Manitowoc introduces Crane Star
By Euan Youdale22 July 2009
Telematics is familiar in the glamorous and high tech sport of Formula One motor racing. It has also featured on construction machinery for more than a decade and now interest is growing in the crane sector. Alex Dahm talked to Scott Blair and John Bittner at Manitowoc about the latest in crane monitoring
Touted as the most comprehensive telematics system in the crane industry, Crane Star is a new Manitowoc product for end users to remotely monitor their assets.
"From a global perspective, looking at the system that we have put together here at Manitowoc, it is the most comprehensive telematics system that I have seen," Says Scott Blair.
Blair has several reasons. "Number one, this is a hybrid system. Its primary function is to report via GSM [global system for mobile communications] using the GPRS [general packet radio service] system but it also has the ability to default to satellite so we get the benefit of, if you are in a really tough place where you can't get a mobile signal, we can telemeter information out via satellite," Blair explains.
Another reason Blair gives is the integration of the system into the CAN (controller area network) bus system on Manitowoc cranes. The Crane Star system acts as another node on the CAN bus, listening to the data that comes across.
"We pick up data from the LMI [load moment indicator] as well as from the engine and from sensor functions throughout the crane that are on board."
End user benefits
Different end users benefit from Crane Star in different ways. Large contractors look at different information from rental users.
Rental users want to look at hours coming and going in and out of their yard. Some people just want geo-fencing - putting a virtual perimeter fence around a particular crane and when it leaves that area you can get an alert.
That is not new technology. Other people might use it to monitor fuel consumption, others to monitor hours more closely.
A large international contractor is looking at utilisation, Bittner says. "People look at it differently. The main benefit of Crane Star is to be able to remotely monitor your assets."
For the operator
What about the operator, how does it affect them? "The operator in the cab doesn't even know. He is not connected to the Crane Star system at all. All the information he needs he has in front of him at the operator console.
"It is a remote asset management system. It is a tool used to look at history and not to monitor lifts or look over the shoulder of the operator," says Bittner.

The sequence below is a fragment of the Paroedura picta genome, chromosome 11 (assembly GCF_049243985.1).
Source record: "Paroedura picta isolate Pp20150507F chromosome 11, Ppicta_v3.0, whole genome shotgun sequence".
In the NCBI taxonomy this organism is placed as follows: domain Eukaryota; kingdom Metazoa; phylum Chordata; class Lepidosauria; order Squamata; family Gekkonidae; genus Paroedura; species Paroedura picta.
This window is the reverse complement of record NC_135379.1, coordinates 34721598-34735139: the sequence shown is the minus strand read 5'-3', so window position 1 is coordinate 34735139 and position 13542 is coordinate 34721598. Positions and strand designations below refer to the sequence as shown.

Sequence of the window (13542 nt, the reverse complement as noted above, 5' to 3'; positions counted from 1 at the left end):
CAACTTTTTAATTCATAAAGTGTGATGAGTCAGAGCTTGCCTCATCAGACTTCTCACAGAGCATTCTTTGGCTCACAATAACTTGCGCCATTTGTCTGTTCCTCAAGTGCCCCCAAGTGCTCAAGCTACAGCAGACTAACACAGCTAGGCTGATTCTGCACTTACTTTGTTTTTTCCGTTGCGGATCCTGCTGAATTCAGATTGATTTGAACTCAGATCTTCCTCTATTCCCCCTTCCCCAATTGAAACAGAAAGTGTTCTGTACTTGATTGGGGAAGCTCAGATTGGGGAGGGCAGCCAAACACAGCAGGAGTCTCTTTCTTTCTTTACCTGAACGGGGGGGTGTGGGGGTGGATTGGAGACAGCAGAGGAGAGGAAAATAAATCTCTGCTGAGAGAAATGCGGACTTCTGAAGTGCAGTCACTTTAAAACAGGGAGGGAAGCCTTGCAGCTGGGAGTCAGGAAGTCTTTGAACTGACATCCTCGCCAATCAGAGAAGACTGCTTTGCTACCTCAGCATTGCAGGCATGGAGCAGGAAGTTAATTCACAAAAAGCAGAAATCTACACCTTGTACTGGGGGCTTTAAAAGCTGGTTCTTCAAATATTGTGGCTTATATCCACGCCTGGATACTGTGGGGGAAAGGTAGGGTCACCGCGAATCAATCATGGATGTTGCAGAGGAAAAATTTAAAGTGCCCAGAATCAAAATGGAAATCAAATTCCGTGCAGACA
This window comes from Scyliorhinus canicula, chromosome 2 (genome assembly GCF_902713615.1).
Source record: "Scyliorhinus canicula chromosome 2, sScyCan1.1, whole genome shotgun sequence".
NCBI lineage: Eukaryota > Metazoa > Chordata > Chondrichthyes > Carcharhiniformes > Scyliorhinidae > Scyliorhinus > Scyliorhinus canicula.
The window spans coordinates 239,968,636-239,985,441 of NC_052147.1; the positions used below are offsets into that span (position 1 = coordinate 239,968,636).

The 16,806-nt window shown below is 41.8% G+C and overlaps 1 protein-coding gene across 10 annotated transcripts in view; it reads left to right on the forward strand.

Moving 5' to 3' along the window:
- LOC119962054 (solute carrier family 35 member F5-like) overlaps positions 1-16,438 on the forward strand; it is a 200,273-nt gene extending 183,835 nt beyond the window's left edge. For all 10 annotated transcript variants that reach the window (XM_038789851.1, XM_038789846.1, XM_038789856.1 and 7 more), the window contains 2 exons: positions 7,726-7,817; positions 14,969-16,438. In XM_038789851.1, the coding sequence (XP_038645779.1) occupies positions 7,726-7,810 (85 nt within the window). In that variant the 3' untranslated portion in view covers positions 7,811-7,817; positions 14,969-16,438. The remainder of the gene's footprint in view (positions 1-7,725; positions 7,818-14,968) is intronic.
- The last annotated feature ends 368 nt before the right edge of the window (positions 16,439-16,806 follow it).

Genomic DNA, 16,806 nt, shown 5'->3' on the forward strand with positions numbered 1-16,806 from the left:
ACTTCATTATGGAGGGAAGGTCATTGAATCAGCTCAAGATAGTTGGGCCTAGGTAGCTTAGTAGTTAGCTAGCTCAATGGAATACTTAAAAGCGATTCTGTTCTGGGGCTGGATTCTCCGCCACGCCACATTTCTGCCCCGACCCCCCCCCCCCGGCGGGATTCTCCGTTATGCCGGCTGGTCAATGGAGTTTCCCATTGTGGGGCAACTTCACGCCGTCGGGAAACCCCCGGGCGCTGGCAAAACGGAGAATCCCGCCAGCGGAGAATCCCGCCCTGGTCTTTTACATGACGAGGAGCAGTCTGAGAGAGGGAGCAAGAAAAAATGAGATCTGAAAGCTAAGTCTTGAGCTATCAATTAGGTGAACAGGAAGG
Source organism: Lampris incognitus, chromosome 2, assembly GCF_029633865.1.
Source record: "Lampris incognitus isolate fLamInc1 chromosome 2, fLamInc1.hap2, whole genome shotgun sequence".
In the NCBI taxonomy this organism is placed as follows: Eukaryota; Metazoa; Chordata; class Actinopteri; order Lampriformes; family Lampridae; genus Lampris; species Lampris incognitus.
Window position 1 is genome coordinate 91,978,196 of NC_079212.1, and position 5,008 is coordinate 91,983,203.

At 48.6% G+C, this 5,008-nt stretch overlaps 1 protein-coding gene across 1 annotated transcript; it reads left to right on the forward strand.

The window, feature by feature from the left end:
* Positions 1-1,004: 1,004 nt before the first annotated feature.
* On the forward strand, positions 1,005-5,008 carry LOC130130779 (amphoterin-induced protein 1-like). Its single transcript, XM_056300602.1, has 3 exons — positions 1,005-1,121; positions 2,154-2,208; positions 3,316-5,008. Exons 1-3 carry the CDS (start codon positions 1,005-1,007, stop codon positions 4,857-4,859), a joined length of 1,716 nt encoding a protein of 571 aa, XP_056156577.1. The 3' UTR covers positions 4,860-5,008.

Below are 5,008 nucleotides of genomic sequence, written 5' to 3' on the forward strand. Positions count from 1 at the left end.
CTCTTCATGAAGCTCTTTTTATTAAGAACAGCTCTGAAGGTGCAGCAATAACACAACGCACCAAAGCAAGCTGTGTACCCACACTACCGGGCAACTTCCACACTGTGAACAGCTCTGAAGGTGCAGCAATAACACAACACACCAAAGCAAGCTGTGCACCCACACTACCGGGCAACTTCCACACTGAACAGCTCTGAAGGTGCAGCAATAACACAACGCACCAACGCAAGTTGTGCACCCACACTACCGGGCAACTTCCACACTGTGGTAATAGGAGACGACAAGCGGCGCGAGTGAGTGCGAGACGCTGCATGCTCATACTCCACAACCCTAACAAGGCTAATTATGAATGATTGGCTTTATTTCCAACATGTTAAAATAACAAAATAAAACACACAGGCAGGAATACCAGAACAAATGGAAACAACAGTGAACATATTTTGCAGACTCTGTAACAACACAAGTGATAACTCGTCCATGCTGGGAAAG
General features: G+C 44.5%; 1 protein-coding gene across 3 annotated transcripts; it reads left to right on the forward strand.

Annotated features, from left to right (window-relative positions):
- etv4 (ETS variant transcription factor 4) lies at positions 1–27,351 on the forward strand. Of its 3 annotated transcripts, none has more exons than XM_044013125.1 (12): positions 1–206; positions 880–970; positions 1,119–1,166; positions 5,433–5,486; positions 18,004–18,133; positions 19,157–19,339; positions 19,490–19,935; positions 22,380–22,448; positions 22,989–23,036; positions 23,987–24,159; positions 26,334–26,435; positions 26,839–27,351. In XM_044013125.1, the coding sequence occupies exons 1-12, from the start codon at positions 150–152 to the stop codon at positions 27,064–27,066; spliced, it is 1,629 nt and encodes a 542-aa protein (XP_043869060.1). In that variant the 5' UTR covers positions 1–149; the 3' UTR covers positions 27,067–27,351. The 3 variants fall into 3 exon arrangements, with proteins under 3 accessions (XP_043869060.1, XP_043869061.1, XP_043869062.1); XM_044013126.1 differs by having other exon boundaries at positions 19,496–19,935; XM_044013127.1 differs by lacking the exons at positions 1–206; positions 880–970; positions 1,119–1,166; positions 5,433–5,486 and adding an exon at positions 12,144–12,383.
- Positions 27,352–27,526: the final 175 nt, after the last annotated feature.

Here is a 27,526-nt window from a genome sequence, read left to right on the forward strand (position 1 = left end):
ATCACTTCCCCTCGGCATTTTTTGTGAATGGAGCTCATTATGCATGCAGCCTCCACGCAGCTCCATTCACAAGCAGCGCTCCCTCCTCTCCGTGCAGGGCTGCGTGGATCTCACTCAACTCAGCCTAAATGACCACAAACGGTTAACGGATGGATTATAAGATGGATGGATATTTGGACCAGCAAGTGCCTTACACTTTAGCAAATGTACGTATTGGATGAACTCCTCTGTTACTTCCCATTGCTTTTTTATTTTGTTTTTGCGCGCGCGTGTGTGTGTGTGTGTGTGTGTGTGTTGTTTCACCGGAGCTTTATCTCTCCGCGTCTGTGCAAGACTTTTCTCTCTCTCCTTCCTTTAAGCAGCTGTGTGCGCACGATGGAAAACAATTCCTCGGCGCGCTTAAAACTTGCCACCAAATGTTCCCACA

"A key feature here about how the system works is that Crane Star does not interfere in any way with the crane operating system. It sits on the CAN bus system and listens so, should for whatever reason there be a failure or lack of communication with the system, that in no way, shape or form has anything to do with crane operation, the crane operator does what he wants to do," Bittner explains.
It is not a black box or data logger. "It is completely different in concept and design and it is not meant to be used in that way," Bittner continues.
"Primarily, this is the first hybrid TCU (telematics control unit) - meaning GSM and satellite device - to be implemented in the heavy equipment industry. All before were GSM-only or satellite-only. This is the first one that is putting them both together," Blair says.
Another first, according to Blair, is the ability to extract information from multiple data elements based on an application provided over the air.
"We tell it, for instance, to look the pressures from two particular hydraulic pumps and, when the pressure goes above a certain level, start counting. When the pressure goes below this level stop counting, add up that time and give it to me as a percentage of the engine hours recorded to that point."
That can show, for example, how long the drive has been engaged on a particular crane as a percentage of engine hours.
"Another of the significant industry firsts is that we are going to be the first people to use a global SIM [subscriber identity module] card for GSM communication," says John Bittner.
Other manufacturers of construction machinery have had telematics for years. A difference, however, is that earthmovers tend to be moved around the world less than cranes so those manufacturers went with GSM and a local supplier.
"With Crane Star if you move the crane around from one region or country to another you won't have to change provider. The SIM card is programmed into the TCU and will give you connectivity on a global basis.